A group of high school students and their teacher celebrate the success of their class’s event for the culture festival by telling ghost stories in the classroom. It is also one of their classmates’ last day with the class, so they perform a ritual that will guarantee they stay together forever. Suddenly, they fall through the floor into a dilapidated school called Tenjin Elementary. Separated from their classmates and teacher, students Naomi and Seiko explore the school, only to discover that it’s actually a collection of alternate dimensions created by vengeful spirits who hunt and kill those pulled into their world. Will the girls be able to reunite with their classmates and escape?
The first volume of Corpse Party focuses on the characters’ exploration of the setting as they—and the reader—learn more about Tenjin Elementary. As tension grows, there are plenty of gross-out moments and disturbing revelations. The artwork effectively depicts the creepy atmosphere with shading and tones that set the mood, coupled with plenty of dead bodies, gore, and terrifying figures to ratchet up the scare factor.
While Corpse Party has an intriguing premise, certain aspects cause the story to fall flat. For instance, the main viewpoint characters for this volume are close friends Naomi and Seiko, but towards the end, the story switches focus to another group of two students and their teacher. Interestingly, neither of these two groups include the character who actually started the story; this is an odd choice because that character connects with the reader immediately, while the others appear to be background stereotypes. Since Corpse Party was originally a video game, decisions about viewpoint and characterization might be carry-overs from that version of the story. While there’s nothing necessarily wrong with a point of view reminiscent of video games, the lack of character development lessens the impact of certain plot points.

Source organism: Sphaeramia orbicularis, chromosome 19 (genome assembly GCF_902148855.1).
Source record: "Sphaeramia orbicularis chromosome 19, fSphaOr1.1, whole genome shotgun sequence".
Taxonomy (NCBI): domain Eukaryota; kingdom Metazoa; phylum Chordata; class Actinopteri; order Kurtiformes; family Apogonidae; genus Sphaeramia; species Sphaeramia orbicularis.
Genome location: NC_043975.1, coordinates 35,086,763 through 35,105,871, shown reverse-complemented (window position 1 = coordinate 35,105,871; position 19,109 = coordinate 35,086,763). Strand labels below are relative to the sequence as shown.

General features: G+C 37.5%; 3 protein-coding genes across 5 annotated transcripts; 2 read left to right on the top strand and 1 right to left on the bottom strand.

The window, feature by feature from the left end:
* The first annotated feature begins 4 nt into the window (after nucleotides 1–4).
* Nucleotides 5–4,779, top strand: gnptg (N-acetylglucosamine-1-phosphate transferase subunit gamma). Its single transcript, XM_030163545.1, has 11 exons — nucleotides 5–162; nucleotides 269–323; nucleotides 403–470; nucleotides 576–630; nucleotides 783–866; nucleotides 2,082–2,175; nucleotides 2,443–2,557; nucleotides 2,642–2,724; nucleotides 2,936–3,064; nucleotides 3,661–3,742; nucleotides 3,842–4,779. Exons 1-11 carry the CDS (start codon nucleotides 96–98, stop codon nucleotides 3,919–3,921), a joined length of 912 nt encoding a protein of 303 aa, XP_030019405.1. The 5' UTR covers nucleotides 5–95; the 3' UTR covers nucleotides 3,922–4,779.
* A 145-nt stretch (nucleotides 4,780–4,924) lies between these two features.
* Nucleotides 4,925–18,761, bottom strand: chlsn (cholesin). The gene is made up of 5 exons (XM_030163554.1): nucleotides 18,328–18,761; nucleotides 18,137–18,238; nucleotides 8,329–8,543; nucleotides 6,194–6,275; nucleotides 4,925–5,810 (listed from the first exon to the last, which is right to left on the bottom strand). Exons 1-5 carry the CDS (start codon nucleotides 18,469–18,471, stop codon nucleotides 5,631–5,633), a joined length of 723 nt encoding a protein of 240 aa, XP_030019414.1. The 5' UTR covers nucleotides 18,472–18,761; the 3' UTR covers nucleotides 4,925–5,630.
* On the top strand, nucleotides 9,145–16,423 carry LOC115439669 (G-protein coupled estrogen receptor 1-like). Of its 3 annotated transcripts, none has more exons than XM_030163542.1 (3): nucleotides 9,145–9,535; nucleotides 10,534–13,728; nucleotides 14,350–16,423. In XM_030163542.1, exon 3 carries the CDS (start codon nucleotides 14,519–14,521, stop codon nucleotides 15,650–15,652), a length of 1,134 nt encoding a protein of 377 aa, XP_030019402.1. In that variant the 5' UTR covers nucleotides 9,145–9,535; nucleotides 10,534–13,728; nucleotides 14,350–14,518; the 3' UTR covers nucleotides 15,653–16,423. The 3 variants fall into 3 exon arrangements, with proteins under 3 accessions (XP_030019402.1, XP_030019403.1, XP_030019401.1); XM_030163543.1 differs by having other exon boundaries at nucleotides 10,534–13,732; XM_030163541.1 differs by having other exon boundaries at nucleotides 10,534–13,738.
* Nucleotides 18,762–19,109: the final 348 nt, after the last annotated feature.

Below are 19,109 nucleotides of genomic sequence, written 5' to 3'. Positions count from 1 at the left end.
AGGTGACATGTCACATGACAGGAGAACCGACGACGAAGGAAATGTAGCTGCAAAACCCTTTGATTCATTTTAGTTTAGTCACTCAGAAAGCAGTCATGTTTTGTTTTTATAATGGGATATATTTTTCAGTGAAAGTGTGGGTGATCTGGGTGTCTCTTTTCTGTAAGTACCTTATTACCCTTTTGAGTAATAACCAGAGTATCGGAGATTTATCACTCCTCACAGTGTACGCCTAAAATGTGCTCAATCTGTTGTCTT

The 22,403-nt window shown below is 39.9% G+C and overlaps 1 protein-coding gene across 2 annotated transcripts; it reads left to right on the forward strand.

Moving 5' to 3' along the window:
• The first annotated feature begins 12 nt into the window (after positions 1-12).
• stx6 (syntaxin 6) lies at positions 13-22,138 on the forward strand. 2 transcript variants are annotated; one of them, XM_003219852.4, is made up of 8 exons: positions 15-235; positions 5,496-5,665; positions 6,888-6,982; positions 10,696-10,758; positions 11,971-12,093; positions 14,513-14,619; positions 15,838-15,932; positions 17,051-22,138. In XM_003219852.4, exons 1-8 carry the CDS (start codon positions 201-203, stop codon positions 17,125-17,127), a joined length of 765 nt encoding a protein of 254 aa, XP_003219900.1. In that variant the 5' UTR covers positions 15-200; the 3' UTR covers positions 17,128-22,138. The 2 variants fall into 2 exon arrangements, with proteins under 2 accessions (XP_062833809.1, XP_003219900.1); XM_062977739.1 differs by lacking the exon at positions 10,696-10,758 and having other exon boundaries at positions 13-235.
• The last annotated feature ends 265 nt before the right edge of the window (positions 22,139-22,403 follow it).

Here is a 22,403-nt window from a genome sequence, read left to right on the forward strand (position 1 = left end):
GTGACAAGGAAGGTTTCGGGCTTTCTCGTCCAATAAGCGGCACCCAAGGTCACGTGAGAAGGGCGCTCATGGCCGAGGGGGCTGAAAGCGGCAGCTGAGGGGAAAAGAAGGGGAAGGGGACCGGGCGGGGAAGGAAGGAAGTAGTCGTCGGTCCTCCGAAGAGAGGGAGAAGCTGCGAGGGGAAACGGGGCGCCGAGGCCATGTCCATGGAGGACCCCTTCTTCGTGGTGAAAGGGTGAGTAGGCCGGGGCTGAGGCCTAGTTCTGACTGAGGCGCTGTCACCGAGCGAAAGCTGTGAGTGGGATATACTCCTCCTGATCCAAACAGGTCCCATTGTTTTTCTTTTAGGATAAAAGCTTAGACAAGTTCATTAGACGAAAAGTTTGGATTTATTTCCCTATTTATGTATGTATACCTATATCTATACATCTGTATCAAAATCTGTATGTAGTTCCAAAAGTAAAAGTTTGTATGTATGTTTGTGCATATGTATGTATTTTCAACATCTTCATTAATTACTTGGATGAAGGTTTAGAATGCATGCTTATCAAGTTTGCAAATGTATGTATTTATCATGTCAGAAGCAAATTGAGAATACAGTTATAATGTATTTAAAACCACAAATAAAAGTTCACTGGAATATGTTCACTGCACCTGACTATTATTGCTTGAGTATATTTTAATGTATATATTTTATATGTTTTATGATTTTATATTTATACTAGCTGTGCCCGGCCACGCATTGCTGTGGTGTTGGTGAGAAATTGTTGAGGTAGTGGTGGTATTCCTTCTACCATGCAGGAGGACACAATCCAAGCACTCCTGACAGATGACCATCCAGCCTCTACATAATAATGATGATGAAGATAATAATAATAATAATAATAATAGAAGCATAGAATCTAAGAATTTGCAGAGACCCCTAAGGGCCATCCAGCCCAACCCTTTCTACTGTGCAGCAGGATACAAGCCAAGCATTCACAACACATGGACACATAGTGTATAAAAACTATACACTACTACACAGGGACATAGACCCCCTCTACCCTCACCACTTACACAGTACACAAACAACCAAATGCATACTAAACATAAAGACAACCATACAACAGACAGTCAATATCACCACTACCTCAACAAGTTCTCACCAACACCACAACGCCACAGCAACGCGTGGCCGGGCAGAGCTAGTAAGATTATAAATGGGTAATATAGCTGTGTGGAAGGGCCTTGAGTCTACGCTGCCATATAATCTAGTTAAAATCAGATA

Corpse Party’s fanservice also weakens the story. The cover features the main female characters in a compromising position, and there are a few upskirt shots and weirdly placed intimate scenes. Perhaps the biggest offense, however, is the fact that Seiko frequently gropes Naomi; this “gag” consistently interrupts the flow of the story and dispels its tension. It also impacts the believability of Naomi and Seiko’s friendship, and the lack of respect for Naomi’s boundaries will likely make readers uncomfortable.
The premise of Corpse Party: Blood Covered would certainly attract horror lovers, but they may ultimately find themselves disappointed by the delivery and characters. This volume would be of interest to fans of the Corpse Party video game and possibly other gamers who enjoy horror, but otherwise, it will likely have a limited audience.
Corpse Party: Blood Covered, vol. 1
by Makoto Kedouin
Art by Toshimi Shinomiya
Yen Press, 2016
Publisher Age Rating: OT (Older Teen)